Considering Elaine de Kooning’s Self-Portrait #3

Everything was a matter of tension.
……………………….. – Elaine de Kooning

Is she the small thunder
on either side of my house
on a smock-blue day
as neighbors roll
trash bins to the curb,
rid themselves of all
they don’t want or need?
Or the half-drawn valentine
on the back of the chair
where she sits
in this painting?
Or even the reflection
of a chickadee—a tiny tornado
at the glass window
of my front room?
As I move towards her and away
I am afraid she is
the echo of Willem,
a cigarette normally snug between
her fore and middle finger
like a coiled seraph: not there.
An early self-portrait.
A coffee cup and ashtray
clean and as empty as her
sketch book. So many hard
angles: the tapestry, the photos,
the sharp cut of her hair,
the ghostly pages she reveals.
What is left out
of a portrait is as important
as what is put in.

Everyone Says I Should Write a Love Poem

but I am too busy. My dog is too loyal.
A war could break out any minute;
it might be a Civil War.
I don’t know how to make charms
and I’ve never owned an amulet.
These horns and hooves never let me
rest comfortably. It is better
when looking at sculpture and fine art
to keep moving. The moon is a pod
of milkweed, the seeds are the stars.
An emerald beetle is destroying ash trees.
Blood pools in surprising areas away
from the mortal wounds. In death,
his eyes were closed and glued.
He could not see me even when he
was alive. My father wanted to be a preacher.
So did his father. Now, when I make the bed
I have to tap his pillow four times
just like this:
……………………. I find clementines too bitter.
My son remembers the last words he said
to him. My scars feel like fish moving
under my flesh. The winds are too strong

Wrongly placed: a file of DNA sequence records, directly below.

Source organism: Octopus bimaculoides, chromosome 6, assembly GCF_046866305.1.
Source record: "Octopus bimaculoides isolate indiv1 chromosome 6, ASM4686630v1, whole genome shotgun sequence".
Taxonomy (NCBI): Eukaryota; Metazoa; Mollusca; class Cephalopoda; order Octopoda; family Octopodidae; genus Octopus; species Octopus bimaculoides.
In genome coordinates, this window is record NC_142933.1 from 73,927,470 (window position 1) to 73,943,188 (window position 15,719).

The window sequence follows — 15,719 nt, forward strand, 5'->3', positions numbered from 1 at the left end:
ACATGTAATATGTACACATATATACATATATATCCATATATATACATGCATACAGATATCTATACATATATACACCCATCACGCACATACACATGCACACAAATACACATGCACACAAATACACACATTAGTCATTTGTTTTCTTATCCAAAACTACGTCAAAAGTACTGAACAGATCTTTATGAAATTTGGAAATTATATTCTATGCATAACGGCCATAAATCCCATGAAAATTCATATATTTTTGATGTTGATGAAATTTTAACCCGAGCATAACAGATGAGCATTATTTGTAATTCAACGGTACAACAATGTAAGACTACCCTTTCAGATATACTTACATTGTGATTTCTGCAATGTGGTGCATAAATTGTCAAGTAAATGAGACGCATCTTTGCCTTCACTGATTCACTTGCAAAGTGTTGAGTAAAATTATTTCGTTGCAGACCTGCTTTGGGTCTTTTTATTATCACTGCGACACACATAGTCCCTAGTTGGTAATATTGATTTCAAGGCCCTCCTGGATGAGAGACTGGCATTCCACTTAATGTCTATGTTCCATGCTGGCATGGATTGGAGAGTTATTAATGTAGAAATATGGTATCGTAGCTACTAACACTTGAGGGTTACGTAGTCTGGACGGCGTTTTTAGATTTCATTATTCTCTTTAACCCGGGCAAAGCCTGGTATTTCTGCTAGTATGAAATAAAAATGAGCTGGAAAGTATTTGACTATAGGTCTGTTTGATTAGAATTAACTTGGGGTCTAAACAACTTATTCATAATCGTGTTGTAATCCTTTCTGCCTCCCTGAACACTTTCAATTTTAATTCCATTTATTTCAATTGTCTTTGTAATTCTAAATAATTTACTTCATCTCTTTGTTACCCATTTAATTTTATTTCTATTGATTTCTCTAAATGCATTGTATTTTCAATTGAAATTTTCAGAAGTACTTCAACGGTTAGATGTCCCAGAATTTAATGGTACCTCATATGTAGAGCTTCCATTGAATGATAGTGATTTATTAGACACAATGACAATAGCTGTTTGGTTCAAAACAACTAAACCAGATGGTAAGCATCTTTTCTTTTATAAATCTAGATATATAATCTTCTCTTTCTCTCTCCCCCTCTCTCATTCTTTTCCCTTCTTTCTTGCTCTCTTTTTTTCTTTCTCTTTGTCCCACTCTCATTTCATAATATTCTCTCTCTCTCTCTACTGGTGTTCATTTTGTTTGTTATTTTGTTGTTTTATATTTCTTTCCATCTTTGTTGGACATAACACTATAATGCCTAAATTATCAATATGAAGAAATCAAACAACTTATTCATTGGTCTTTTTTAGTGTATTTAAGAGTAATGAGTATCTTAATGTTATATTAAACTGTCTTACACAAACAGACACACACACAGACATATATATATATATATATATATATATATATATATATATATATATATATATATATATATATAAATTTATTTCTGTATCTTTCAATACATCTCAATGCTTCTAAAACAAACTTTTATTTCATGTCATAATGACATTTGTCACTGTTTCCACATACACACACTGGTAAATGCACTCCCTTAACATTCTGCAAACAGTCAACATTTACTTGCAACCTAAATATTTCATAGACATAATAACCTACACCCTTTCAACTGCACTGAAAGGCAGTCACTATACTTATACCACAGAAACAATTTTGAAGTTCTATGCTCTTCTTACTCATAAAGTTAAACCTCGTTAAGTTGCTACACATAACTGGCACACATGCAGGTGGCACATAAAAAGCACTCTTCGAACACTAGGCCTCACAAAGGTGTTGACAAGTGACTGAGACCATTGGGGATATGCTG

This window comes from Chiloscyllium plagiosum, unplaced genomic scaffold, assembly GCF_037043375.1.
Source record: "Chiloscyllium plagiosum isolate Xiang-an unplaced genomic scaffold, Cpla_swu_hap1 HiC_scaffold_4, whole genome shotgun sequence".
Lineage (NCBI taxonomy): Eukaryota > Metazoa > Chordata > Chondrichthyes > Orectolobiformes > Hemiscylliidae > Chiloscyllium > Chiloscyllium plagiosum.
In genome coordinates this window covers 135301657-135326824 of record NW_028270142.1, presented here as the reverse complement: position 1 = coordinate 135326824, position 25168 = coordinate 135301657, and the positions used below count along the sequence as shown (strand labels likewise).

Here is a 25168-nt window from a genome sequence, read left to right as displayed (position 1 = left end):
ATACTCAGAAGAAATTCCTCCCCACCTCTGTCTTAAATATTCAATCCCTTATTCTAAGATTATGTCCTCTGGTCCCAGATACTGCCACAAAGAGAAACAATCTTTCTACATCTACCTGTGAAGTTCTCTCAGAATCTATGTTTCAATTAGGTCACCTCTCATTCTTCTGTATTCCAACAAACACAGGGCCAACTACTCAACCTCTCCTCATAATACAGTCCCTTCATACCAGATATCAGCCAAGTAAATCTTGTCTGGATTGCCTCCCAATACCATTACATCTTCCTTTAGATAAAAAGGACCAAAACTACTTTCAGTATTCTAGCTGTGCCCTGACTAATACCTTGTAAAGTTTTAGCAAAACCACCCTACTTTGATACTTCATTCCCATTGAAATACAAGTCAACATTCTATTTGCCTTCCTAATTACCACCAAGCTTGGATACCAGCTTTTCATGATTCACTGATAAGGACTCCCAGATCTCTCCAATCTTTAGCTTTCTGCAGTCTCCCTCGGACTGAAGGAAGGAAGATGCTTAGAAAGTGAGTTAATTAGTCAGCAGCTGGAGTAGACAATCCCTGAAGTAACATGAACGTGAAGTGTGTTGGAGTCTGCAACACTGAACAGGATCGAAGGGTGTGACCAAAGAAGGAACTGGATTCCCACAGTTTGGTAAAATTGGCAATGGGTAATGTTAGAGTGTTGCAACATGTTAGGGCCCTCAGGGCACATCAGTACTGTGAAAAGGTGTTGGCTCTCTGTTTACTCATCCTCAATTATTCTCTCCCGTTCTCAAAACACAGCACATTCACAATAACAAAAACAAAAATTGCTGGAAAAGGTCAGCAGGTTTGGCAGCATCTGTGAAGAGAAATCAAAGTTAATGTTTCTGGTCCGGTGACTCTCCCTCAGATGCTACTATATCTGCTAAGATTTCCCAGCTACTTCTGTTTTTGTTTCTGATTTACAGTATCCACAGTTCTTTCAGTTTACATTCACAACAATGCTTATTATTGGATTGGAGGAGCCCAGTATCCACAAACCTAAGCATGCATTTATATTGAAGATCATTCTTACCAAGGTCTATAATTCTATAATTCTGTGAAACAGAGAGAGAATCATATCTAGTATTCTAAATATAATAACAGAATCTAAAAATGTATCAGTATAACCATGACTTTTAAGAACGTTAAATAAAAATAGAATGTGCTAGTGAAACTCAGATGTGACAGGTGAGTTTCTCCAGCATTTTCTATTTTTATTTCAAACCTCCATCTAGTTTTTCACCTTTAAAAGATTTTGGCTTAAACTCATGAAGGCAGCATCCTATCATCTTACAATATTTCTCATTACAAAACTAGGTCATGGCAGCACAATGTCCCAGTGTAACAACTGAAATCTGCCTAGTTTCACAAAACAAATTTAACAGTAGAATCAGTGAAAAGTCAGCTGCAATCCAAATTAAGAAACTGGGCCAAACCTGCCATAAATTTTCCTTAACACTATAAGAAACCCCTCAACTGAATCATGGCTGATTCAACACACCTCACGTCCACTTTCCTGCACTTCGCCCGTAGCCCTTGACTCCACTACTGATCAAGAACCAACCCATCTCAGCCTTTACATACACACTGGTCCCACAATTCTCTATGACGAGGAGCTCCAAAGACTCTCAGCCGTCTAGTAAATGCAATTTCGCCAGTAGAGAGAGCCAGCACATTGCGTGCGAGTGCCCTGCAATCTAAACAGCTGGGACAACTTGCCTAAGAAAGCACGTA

in my new home. We lose power often.
I have fallen in love
………………………………. with the snow.

The Fox

One red fox crosses Route 100
skittering past our front tires—
a few yards up, another.

We could be near or half a world from
our home. Wheeling
in our seats, we try to catch

a glimpse of these two fiery hymns,
their chanting footsteps
crossing the familiar spine of a road.

I bless your ears and eyes,
and remember last winter when we watched
a fox span a snowy field, pause,

then call the other, as if with small bits of thunder,
and it was then I asked myself
how shall I live?

Spring Peepers at Flanders Hill

I try to record the song
lifting from the pines and birches,

one solitary note—shrill—then three
trill, trill—then twelve or twenty,

all at once like a reunion of women
at a kitchen table: my aunts and grandmothers

with wine in hand & cigarettes bouncing
to the syllables of the names in their stories,

their ash-flick of grief.
Why is dusk so melancholy?

The vesper of tree frogs begins
with or without me. I often sit

and watch the end of the day
turn to a steely grey. Those women